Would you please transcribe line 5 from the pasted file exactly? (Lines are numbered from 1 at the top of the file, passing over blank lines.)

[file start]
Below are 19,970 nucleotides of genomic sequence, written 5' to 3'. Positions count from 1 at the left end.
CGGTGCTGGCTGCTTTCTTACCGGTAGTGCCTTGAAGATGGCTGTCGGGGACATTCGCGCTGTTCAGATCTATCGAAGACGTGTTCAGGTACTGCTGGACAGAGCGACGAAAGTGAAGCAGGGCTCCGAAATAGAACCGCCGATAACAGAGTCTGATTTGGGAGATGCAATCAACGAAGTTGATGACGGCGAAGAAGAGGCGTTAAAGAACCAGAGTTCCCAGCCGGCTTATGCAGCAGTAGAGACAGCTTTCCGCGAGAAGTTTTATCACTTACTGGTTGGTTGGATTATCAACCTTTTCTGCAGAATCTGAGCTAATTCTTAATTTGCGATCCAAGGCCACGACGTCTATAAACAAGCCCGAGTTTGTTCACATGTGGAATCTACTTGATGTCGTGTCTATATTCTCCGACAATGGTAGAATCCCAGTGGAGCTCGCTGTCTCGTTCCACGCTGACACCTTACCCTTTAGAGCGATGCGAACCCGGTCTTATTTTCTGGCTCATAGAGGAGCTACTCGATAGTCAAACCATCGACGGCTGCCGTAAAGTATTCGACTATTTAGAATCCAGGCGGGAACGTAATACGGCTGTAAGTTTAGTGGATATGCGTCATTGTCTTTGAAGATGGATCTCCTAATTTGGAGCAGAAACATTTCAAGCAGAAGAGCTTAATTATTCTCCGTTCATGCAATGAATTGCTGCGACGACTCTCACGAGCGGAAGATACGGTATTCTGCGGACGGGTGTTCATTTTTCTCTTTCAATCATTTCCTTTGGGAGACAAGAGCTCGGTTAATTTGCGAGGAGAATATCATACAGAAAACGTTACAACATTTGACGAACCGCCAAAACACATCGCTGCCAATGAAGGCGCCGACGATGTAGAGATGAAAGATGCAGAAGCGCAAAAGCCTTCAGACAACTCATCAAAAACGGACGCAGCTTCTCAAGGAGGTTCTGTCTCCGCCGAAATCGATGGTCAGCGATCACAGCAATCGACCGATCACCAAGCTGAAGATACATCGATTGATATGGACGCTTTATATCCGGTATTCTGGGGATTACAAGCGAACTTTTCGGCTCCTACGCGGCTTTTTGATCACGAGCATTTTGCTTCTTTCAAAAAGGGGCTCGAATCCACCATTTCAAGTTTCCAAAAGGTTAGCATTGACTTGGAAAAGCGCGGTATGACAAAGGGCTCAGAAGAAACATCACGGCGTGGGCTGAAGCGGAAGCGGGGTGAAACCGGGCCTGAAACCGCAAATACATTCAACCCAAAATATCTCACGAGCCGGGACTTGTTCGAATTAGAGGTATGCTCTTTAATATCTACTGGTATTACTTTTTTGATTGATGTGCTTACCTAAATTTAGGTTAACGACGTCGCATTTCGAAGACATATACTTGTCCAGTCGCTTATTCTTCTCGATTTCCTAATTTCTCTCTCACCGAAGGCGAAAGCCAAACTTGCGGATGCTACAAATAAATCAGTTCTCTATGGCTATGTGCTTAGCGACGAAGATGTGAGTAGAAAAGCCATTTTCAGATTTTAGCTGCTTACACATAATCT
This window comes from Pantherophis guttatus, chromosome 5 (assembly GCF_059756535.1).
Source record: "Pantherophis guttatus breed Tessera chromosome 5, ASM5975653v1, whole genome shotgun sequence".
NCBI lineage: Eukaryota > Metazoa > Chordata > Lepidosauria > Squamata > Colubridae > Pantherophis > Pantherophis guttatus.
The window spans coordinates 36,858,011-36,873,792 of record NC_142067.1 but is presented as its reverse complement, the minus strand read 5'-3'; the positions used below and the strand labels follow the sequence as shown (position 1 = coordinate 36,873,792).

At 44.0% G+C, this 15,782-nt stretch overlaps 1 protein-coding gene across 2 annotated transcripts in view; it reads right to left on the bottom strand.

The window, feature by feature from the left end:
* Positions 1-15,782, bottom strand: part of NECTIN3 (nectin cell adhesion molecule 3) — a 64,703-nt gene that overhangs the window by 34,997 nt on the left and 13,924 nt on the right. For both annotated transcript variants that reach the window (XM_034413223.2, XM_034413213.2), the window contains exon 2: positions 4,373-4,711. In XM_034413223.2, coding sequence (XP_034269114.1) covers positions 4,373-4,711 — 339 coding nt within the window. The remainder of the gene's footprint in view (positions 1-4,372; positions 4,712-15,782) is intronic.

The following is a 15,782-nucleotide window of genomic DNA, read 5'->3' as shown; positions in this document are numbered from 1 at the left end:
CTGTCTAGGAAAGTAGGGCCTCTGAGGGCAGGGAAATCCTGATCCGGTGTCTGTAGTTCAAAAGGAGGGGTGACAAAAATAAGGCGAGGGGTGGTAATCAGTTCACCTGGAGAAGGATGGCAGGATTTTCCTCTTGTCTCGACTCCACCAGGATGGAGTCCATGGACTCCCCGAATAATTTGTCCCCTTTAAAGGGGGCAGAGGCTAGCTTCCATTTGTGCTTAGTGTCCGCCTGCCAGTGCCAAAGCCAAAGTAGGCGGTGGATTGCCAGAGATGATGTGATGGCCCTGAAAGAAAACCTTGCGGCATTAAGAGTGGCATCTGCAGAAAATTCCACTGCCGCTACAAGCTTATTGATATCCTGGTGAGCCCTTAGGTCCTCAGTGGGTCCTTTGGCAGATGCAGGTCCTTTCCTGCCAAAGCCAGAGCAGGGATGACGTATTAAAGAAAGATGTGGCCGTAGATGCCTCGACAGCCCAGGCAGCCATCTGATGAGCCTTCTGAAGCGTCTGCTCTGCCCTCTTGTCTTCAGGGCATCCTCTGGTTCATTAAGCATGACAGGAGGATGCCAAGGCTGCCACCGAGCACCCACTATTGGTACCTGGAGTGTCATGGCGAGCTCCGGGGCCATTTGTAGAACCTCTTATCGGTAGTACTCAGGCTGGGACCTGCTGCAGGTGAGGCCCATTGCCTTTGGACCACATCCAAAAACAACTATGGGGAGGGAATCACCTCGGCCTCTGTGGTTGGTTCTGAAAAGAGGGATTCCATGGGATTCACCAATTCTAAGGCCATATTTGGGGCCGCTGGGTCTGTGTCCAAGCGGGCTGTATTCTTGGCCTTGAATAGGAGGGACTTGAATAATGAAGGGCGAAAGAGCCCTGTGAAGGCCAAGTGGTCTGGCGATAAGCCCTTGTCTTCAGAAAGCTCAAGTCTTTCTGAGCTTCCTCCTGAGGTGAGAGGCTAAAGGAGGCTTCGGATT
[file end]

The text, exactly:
NCBI lineage: Eukaryota > Metazoa > Chordata > Lepidosauria > Squamata > Colubridae > Pantherophis > Pantherophis guttatus.